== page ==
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Well reiterated! Not only are we mandated to pursue longevity, thanks to Ayn Rand, we are also liberated from the horrors of "earning paradise in the next life by suffering in this one."

I see people all the time who aren't even among those submissive, dogma-driven Christians or Muslims but who nonetheless "wig out" if offered too much pleasure, too much ease, too much butter, too much sugar.

I am happy to report that you can live a very happy low-cholesterol, low blood pressure life while eating all the yummy stuff I want and doing only the things that bring me pleasure (such as saving animals' lives and helping people. It makes me feel like a god when I do that.)

I think a whole lot of the illness in the world is purely voluntary. I ever go so far as to call it "elective illness." I think people actively look for suffering, because they have been told this world is not the real world, and that they won't get into the real world except through pain. What a lie and a waste! (Also I think people are superstitious about it: "If God didn't give me allergies, I would probably have to have cancer, so I'll stick with allergies.")

What do you think?
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I think you nailed it! ;)
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Excellent article, well written. It reminds me of my own values.

I told my mom when I was 10 years old that I would live to be older than 110. She smiled, but I was serious. I've been working out 3 to 6 times a week (aerobic, weights, stretching, yoga) ever since. I'm now 50 years old with the body of a 20-year-old and no constant aches or pains.

I've been an Objectivist for 19 years, and it has helped me to understand values, especially their heirarchy and the necessity of time-allotment to values in descending order of importance. I consider health the second-highest value (objective, not optional), after productivity and before romance or any other value. Without health and the positive prospect of longevity, you cannot truly enjoy life and keep command of it.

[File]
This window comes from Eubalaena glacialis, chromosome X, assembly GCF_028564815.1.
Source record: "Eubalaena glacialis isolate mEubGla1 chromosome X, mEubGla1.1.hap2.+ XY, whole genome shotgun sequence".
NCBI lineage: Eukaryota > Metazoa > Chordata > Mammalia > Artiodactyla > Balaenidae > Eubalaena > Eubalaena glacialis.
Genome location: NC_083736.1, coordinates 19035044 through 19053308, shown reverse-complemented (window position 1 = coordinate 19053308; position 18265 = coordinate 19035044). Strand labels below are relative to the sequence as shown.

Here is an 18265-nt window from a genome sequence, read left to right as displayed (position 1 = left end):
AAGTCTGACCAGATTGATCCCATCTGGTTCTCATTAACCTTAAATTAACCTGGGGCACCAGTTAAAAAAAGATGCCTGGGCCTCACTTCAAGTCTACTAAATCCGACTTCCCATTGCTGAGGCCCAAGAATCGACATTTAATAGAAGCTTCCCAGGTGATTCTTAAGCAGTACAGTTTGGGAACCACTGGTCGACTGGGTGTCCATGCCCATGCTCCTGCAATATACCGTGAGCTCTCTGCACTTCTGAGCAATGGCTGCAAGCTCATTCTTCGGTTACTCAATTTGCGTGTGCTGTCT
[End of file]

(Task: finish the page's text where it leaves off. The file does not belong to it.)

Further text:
Per Theresa's advice, I will look more deeply into Ashtanga yoga (from her web site) and non-weight usage, which I already use sparingly.

Thanks, Theresa, for an excellent health article with an eloquent prospective on the link between efficacy and health.
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Short and sweet. I like that. I myself "got that" from Atlas Shrugged, when I read it for the first time 50 years ago. I made up my mind then, that I was going to stay away from doctors, work out every day to keep in shape, be responsible for my own health, and take vitamins to boost both my metabolism and my energy. Still works today. I don't get sick, I don't go to doctors, and I feel like I'm 25 years old. Thank you Ayn Rand.
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I have not thought of this issue in terms of longevity and health, but I have thought and written about it in terms of enjoying life to the fullest because it is life that is paramount and not what happens after death. Well said.
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Thanks for an interesting column. Longevity is an especially important topic these days, since it may soon be possible to actually live forever. Ray Kurzweil has written some great books on this topic that fit very well with Objectivism. It's an exciting time to be alive.